Some tow companies act more like the mafia than a legitimate business…
For five long months, a man in Grand Rapids, Michigan was missing his 1995 Chevy truck after it was stolen. Then, he received a phone call from police that his beloved truck had been found. However, the good news was cut short when the storage lot informed him his pickup had been sitting for four months, racking up almost $12,000 in storage fees.
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Considering this body style of Chevy pickups has been gaining in popularity among enthusiasts recently, we’re not surprised thieves were attracted to it. For the owner it’s his way of getting around and probably has plenty of sentimental value. If you own one of these, beware what you have is a rapidly appreciating asset others would love to separate from you.
Three weeks after the Silverado was stolen, it was towed from a trailer park where it sat. Had someone contacted the owner then, he would have gotten his Chevy back in short order. Instead, the man who struggled to get to physical therapy appointments after suffering an accident made do without his primary mode of transportation for months.
When the man tried to reason with the storage lot, he was told they would reduce the fee to $5,000. That was more than the guy could afford, and considering the fact nobody notified him earlier that his truck was there, that’s also insulting.
We’ve personally dealt with the storage lot shakedown scheme before where they try squeezing people for ridiculous sums of cash, threatening to take the vehicle if they don’t comply. Considering the industry is highly regulated by local governments, we have felt for a long time serious reform is necessary. These types of problems happen all over, not just in Michigan, and it’s time things change.
The owner of the truck got the cops and an attorney involved, plus he contacted a local news station. When the towing company let him look at the truck, the owner said he noticed some dents were fixed and the Chevy had been repainted. The tow company then said he could get the pickup back for $3,000 since they had spent $2,000 on unauthorized work.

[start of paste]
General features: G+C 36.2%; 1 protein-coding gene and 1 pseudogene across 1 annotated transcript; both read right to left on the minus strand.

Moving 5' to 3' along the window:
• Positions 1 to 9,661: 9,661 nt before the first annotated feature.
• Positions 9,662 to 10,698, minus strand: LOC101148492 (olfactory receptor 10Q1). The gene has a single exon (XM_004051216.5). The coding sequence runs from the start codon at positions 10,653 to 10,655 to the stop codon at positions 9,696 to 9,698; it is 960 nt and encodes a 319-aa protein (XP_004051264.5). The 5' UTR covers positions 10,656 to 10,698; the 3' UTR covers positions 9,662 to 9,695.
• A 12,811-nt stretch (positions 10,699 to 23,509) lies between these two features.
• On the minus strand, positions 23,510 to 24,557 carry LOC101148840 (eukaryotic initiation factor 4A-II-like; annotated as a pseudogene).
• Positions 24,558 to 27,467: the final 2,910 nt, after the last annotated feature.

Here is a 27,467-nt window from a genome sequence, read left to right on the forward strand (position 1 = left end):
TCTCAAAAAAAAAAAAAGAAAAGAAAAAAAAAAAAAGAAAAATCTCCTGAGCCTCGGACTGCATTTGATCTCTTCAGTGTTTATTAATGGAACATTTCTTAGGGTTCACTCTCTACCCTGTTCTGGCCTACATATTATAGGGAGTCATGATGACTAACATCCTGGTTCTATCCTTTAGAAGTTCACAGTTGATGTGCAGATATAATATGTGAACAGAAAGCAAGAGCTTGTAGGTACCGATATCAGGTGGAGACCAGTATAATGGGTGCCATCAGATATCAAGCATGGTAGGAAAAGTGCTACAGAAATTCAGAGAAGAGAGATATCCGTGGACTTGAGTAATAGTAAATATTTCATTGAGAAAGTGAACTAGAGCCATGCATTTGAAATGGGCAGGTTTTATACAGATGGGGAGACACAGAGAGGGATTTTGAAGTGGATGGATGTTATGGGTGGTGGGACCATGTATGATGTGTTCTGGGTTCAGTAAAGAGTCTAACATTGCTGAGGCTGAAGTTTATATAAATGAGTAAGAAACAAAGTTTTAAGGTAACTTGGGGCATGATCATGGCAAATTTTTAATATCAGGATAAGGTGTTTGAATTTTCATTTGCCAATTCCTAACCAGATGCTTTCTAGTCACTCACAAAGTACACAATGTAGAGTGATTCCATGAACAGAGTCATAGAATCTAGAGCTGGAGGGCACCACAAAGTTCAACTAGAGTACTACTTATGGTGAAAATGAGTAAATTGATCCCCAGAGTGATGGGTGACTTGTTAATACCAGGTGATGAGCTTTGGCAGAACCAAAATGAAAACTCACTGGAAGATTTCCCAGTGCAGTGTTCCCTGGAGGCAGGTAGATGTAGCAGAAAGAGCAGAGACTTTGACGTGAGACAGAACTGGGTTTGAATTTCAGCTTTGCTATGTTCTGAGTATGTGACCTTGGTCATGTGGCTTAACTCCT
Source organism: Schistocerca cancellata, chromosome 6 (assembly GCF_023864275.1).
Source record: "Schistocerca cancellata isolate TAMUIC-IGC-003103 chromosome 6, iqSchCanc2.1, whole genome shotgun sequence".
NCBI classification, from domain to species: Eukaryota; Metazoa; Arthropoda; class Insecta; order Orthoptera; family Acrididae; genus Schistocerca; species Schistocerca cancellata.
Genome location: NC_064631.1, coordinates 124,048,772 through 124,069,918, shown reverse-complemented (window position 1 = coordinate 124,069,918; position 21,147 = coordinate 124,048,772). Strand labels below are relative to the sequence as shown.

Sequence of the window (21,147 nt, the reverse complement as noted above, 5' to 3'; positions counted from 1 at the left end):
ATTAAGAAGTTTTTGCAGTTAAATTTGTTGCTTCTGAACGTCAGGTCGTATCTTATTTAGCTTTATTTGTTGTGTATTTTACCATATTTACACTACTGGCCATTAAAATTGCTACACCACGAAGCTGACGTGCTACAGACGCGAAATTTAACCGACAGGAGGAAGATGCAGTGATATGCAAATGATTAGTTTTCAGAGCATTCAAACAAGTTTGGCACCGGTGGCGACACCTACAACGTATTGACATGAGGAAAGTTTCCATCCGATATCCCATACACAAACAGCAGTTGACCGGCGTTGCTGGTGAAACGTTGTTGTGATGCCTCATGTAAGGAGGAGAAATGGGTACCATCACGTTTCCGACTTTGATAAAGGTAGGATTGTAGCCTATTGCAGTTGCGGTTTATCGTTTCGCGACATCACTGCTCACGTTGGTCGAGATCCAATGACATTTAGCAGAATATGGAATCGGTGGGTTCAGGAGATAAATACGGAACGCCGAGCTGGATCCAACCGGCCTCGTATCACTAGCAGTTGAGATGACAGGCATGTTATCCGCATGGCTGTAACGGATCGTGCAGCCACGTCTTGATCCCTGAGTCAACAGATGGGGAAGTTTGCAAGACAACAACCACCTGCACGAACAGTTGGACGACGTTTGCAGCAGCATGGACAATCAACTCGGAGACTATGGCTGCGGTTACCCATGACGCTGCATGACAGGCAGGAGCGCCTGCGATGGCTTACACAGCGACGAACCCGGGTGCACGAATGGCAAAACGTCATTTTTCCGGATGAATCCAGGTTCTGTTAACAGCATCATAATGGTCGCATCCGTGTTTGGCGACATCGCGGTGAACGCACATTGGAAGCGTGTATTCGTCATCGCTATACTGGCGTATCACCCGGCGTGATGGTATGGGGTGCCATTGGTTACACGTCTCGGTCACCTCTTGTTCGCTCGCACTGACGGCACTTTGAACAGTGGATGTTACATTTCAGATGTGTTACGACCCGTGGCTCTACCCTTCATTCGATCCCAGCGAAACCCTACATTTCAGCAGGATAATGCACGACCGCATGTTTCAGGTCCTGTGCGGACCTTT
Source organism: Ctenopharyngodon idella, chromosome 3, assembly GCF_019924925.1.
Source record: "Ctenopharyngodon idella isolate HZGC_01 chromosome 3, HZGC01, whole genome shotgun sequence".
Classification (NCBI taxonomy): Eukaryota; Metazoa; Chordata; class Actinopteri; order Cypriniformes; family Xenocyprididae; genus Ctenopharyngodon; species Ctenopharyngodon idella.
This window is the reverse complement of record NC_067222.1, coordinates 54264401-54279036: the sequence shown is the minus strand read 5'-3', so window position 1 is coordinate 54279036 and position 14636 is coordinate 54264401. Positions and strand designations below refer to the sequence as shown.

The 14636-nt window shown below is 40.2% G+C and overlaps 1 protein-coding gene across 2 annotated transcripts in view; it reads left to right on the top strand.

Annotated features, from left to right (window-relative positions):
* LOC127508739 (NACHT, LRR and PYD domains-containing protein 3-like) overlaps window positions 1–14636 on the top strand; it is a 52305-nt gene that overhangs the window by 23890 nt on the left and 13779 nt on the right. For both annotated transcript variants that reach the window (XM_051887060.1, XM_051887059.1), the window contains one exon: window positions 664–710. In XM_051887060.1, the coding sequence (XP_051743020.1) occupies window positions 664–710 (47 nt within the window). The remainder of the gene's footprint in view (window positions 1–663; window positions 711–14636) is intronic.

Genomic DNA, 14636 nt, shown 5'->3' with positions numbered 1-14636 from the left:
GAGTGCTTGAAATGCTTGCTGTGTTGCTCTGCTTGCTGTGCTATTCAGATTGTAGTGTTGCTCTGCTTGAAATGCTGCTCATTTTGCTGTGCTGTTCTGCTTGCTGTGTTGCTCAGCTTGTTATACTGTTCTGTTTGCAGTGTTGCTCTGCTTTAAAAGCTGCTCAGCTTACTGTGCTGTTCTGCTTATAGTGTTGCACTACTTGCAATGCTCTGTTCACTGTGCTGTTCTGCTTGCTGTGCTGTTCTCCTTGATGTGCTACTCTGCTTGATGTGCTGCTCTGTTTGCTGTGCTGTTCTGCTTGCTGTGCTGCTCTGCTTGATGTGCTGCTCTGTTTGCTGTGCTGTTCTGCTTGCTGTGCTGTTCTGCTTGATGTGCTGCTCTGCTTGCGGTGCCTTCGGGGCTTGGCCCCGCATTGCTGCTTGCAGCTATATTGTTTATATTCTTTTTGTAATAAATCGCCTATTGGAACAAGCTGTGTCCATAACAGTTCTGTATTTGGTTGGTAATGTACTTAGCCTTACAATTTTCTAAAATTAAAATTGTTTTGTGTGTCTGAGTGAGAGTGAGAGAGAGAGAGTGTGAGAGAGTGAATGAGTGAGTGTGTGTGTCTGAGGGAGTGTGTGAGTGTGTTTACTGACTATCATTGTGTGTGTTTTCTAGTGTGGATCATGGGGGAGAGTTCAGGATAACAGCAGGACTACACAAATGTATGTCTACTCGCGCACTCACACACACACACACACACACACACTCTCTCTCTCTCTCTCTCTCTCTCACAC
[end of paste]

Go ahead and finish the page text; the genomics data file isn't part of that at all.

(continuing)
When the local news station started pressuring the owner of the towing company, the response they got back was shocking. The tow company owner claimed he thought the truck had been abandoned and so was legally eligible to be auctioned off, then he realized someone mixed up the paperwork for another truck which was legally abandoned.
With the facts of what happened becoming a little clearer, this case quickly devolved into finger pointing. The tow company claims it faxed the truck’s information to the local police department as required by state law when they picked it up. The police department says it has no record of that fax and only learned the tow company had the truck when tow company employee asked for another copy of the abandoned vehicle report months later. That’s when police ran the registration number, getting a hit on a stolen vehicle report.
Ultimately, the owner of the Chevy got his truck back for about $1,600. The tow company put custom wheels on it, so they took those off and delivered the pickup without any wheels at all. The tow company claims they found the vehicle without wheels. However, the local news station spoke to people in the neighborhood where the truck was left and those residents claim the Chevy was parked with the wheels still attached. Now, the owner of the truck who’s strapped for cash has to save up to buy new wheels and tires.
We’re not huge on government regulation, but there are predatory tow companies out there pulling fast ones like this way too often. Trying to fight them is absolutely maddening since they play dirty and behave like the law doesn’t apply to them. Yes, there are tow companies that do everything above board and we applaud them, but cases like this really makes our blood boil.